LETTER XXVI.

MR. GRAY TO * MR. HURD.

Stoke, August 25, 1757.

I Do not know why you should thank me for what you had a right and title to t; but attribute it to the excess of your politeness; and the more so, because almost no one else has made me the same compliment. As your acquaintance in the University (you say) do me the honour to admire, it would be ungenerous in me not to give them notice, that they are doing a very unfashionable thing; for all People of Condition are agreed not to admire, nor even to understand. One very great Man, writing to an acquaintance of his and mine, says that he had read them seven or eight times; and that now, when he next sees him, he shall not have above thirty questions to ask. Another (a Peer) believes that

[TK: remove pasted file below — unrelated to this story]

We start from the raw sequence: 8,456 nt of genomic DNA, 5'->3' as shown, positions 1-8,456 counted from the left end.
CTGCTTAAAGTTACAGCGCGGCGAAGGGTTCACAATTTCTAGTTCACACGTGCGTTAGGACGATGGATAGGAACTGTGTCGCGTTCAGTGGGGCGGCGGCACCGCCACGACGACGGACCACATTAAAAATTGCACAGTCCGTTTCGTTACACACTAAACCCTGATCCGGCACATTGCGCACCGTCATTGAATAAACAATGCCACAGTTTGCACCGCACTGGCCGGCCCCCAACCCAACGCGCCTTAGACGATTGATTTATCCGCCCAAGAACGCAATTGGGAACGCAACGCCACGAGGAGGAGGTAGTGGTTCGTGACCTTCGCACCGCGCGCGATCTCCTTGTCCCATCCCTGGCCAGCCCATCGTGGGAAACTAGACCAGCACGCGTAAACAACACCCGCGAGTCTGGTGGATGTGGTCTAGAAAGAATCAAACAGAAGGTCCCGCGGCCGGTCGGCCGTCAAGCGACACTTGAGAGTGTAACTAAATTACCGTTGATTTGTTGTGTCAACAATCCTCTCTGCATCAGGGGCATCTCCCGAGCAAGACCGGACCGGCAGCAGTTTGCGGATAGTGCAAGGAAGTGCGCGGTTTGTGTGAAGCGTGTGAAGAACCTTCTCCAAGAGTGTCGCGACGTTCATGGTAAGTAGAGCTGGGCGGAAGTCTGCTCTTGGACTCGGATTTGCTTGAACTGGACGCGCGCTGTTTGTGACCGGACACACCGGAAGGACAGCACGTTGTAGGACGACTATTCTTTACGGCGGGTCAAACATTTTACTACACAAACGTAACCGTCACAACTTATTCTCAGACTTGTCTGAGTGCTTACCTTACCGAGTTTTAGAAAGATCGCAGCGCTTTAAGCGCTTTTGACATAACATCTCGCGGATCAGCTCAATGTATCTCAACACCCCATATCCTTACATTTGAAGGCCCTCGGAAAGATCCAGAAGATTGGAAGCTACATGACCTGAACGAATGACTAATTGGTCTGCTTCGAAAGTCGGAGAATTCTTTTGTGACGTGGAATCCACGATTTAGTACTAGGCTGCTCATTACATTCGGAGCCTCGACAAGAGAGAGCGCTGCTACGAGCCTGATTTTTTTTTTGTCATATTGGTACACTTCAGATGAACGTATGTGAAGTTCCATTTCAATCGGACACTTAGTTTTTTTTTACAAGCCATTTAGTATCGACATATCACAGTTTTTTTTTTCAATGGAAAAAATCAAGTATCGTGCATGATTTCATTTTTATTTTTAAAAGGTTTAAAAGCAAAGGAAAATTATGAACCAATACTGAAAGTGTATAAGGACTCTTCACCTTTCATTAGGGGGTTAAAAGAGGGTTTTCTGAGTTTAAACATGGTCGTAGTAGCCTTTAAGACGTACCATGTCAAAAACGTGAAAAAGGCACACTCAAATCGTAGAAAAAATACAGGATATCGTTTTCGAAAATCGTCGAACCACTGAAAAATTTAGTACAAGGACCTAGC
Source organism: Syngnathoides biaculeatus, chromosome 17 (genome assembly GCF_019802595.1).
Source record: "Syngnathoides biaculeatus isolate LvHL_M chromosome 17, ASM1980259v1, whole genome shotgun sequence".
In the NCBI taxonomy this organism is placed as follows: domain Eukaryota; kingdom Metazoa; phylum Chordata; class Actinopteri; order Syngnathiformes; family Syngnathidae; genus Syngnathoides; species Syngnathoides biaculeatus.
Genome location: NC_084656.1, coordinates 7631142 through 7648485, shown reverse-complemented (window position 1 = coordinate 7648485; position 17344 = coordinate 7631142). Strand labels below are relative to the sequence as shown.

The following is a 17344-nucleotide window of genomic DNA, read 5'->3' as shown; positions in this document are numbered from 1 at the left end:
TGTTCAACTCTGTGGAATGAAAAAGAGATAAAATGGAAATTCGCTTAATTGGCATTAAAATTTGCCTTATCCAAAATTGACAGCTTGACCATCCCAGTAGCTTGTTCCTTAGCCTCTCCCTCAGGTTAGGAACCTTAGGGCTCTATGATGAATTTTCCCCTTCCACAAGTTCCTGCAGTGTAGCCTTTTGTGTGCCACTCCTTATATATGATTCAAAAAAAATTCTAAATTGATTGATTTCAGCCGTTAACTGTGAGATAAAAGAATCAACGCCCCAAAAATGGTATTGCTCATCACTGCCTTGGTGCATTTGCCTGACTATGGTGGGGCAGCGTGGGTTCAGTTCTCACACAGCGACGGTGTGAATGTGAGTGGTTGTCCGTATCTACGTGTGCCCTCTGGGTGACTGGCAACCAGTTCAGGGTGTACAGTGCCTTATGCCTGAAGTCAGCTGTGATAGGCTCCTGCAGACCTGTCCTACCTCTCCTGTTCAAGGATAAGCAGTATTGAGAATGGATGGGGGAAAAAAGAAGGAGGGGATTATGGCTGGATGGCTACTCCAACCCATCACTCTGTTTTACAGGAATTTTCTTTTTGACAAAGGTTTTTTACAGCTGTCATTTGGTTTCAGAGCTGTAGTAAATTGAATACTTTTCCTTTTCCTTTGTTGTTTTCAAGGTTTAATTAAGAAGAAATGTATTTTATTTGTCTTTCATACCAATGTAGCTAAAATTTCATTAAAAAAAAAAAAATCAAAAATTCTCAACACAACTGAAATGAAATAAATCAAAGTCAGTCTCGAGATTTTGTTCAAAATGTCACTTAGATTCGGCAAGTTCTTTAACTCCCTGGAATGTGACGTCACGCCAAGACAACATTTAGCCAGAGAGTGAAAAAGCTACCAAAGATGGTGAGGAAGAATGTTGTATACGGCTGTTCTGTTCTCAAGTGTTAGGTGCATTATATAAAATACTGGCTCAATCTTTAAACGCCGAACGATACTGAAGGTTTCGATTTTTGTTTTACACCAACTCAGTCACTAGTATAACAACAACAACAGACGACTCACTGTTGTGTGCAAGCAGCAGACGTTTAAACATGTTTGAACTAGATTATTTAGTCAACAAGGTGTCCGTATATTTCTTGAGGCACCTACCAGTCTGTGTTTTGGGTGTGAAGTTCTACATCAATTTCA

* Now Bishop of Litchfield and Coventry.
+ A present of his two Pindaric Odes just then published.

Even my

the last Stanza of the second Ode relates to King Charles the First and Oliver Cromwell. friends tell me they do not succeed, and write me moving topics of consolation on that head. In short, I have heard of no body but an Actor and a Doctor of Divinity that profess their esteem for them *. Oh yes, a Lady of quality, (a friend of Mason's) who is a great reader. She knew there was a compliment to Dryden, but never suspected there was any thing said about Shakespeare or Milton, till it was explained to her; and wishes that there had been titles prefixed to tell what they were about.

From this mention of Mason's name you may think, perhaps, we are great correspondents. No such thing;